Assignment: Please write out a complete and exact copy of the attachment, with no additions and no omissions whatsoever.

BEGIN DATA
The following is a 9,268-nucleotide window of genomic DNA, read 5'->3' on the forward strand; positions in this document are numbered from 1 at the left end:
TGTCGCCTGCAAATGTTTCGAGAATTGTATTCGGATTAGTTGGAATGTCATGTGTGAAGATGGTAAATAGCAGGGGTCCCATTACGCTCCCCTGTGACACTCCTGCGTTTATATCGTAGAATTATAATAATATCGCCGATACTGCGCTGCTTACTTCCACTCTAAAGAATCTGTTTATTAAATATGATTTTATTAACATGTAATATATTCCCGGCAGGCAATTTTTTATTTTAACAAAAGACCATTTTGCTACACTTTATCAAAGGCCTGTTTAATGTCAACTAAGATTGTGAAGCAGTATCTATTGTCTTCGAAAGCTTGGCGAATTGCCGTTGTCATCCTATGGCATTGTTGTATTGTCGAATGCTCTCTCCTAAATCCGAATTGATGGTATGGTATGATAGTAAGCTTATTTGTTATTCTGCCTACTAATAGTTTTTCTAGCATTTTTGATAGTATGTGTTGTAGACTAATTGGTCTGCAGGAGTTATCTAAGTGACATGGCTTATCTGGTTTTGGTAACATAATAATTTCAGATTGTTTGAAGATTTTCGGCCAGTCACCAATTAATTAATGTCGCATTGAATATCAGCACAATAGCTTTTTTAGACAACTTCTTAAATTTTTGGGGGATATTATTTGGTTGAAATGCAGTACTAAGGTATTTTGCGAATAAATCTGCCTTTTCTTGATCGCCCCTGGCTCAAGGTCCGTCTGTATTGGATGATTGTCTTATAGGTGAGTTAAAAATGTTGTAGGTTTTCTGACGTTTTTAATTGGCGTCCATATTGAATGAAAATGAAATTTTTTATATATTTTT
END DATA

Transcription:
The following is a 9,268-nucleotide window of genomic DNA, read 5'->3' on the forward strand; positions in this document are numbered from 1 at the left end:
TGTCGCCTGCAAATGTTTCGAGAATTGTATTCGGATTAGTTGGAATGTCATGTGTGAAGATGGTAAATAGCAGGGGTCCCATTACGCTCCCCTGTGACACTCCTGCGTTTATATCGTAGAATTATAATAATATCGCCGATACTGCGCTGCTTACTTCCACTCTAAAGAATCTGTTTATTAAATATGATTTTATTAACATGTAATATATTCCCGGCAGGCAATTTTTTATTTTAACAAAAGACCATTTTGCTACACTTTATCAAAGGCCTGTTTAATGTCAACTAAGATTGTGAAGCAGTATCTATTGTCTTCGAAAGCTTGGCGAATTGCCGTTGTCATCCTATGGCATTGTTGTATTGTCGAATGCTCTCTCCTAAATCCGAATTGATGGTATGGTATGATAGTAAGCTTATTTGTTATTCTGCCTACTAATAGTTTTTCTAGCATTTTTGATAGTATGTGTTGTAGACTAATTGGTCTGCAGGAGTTATCTAAGTGACATGGCTTATCTGGTTTTGGTAACATAATAATTTCAGATTGTTTGAAGATTTTCGGCCAGTCACCAATTAATTAATGTCGCATTGAATATCAGCACAATAGCTTTTTTAGACAACTTCTTAAATTTTTGGGGGATATTATTTGGTTGAAATGCAGTACTAAGGTATTTTGCGAATAAATCTGCCTTTTCTTGATCGCCCCTGGCTCAAGGTCCGTCTGTATTGGATGATTGTCTTATAGGTGAGTTAAAAATGTTGTAGGTTTTCTGACGTTTTTAATTGGCGTCCATATTGAATGAAAATGAAATTTTTTATATATTTTT